Attention will remain very much on the U.S. economy and the Federal Reserve as we head into week and month-end.
The Fed statement released on Wednesday gave few clues on the timing of the first rate hike but left the door open to September while reiterating its data dependency. There appears to be a clear preference for a rate hike this year but the Fed is keeping its cards very close to its chest.
Yesterday’s GDP release didn’t really change much, with growth in the second quarter falling slightly below expectations at 2.3% but first quarter growth being revised higher to 0.6%. Today’s data could arguably be of greater importance, particularly the employment cost index which offers insight into future inflation pressures.
If businesses are paying more for labour, it’s clearly a good indication of wage inflation but also, these cost increases are likely to be passed on to the end consumer in the form of price increases. Given that the Fed is clearly seeking evidence of inflationary pressures to compensate for the deflationary impact of falling commodity prices, this and other similar measures could be key.
A quarterly rise of 0.6% is expected today which would extend the good run of at least 0.6% growth to five quarters. Of course, plenty of improvement is still required in order to return to pre-financial crisis levels but these are the best consistent figures we’ve seen since the end of 2008. Whether the Fed deems them good enough to ensure price stability or not is yet to be seen.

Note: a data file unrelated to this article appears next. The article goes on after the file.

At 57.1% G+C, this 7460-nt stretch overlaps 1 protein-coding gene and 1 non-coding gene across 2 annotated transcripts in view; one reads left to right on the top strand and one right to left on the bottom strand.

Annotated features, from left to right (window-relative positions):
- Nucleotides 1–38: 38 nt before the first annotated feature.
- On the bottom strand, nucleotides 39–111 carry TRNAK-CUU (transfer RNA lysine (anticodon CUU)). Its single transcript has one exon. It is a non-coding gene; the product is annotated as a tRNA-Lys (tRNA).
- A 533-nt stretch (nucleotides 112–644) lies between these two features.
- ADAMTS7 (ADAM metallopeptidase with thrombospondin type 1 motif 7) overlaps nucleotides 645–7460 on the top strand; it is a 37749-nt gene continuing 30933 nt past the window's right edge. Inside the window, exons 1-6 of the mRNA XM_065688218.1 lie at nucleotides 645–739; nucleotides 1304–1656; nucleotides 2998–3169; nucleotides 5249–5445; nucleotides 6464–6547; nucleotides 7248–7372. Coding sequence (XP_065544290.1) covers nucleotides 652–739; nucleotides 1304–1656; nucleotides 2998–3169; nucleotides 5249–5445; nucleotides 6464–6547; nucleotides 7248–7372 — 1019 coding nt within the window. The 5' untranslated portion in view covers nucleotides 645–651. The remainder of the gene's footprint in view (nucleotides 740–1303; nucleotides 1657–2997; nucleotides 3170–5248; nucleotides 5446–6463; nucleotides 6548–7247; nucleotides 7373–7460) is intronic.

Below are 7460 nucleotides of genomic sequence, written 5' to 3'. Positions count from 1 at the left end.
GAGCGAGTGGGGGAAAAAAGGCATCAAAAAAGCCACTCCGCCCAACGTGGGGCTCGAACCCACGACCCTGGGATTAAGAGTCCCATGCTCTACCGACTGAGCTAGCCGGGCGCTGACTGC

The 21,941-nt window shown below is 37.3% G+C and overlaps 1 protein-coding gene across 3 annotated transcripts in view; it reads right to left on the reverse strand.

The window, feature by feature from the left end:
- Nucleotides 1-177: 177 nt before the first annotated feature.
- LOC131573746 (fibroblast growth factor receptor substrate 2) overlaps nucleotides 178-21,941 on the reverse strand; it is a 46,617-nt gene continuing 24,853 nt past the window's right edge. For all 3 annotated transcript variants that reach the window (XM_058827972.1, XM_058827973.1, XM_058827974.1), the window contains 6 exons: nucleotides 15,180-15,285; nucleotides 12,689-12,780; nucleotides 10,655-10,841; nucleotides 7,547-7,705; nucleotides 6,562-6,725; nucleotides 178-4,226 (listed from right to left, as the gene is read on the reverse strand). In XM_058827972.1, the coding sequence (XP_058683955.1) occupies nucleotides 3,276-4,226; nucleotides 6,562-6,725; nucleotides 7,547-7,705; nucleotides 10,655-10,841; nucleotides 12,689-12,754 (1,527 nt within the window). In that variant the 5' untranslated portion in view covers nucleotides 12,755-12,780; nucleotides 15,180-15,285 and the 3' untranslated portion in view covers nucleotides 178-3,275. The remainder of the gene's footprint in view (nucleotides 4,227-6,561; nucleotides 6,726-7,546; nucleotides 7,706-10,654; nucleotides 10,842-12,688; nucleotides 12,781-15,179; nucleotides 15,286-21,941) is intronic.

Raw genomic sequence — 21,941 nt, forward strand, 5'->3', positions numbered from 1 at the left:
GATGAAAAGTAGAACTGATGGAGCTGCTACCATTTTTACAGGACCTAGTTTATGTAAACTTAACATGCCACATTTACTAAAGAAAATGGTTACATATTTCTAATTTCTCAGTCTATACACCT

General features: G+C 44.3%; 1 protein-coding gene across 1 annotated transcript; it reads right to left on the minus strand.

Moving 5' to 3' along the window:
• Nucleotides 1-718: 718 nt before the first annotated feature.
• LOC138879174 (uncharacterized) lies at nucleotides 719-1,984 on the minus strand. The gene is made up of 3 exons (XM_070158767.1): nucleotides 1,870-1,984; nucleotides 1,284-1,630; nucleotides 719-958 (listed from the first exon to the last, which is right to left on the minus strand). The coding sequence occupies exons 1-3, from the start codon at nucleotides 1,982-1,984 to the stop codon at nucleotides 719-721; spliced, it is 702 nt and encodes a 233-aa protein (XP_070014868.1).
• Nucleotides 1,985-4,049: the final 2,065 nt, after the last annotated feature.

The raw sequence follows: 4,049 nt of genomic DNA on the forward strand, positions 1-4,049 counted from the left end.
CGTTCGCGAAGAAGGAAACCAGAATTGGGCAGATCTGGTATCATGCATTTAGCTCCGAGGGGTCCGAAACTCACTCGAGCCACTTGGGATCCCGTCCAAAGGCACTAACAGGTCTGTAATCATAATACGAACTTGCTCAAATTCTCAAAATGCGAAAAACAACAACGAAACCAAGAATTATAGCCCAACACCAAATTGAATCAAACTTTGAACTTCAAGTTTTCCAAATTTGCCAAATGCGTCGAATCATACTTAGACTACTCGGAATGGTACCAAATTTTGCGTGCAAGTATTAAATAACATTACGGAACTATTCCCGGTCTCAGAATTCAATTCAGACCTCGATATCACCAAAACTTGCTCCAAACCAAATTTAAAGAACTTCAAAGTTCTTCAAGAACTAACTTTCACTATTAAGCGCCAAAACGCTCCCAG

The Chicago PMI will also be of interest to traders and is expected to return to growth territory following two months in contraction. Also of note is the revised UoM consumer sentiment reading, which is expected to be revised from 93.3 to 94. The consumer is extremely important to the US economy and to future price inflation as strong demand tends to precede price hikes.
The inflation expectation component is also very important because as long as this remains high, the deflationary impact of commodity prices are unlikely to weigh on long-term inflation. It’s when this starts to decline that the Fed has a real problem on its hands.
The S&P is expected to open 2 points lower, the Dow 33 points lower and the Nasdaq 4 points lower.
For a look at all of today’s economic events, check out our economic calendar.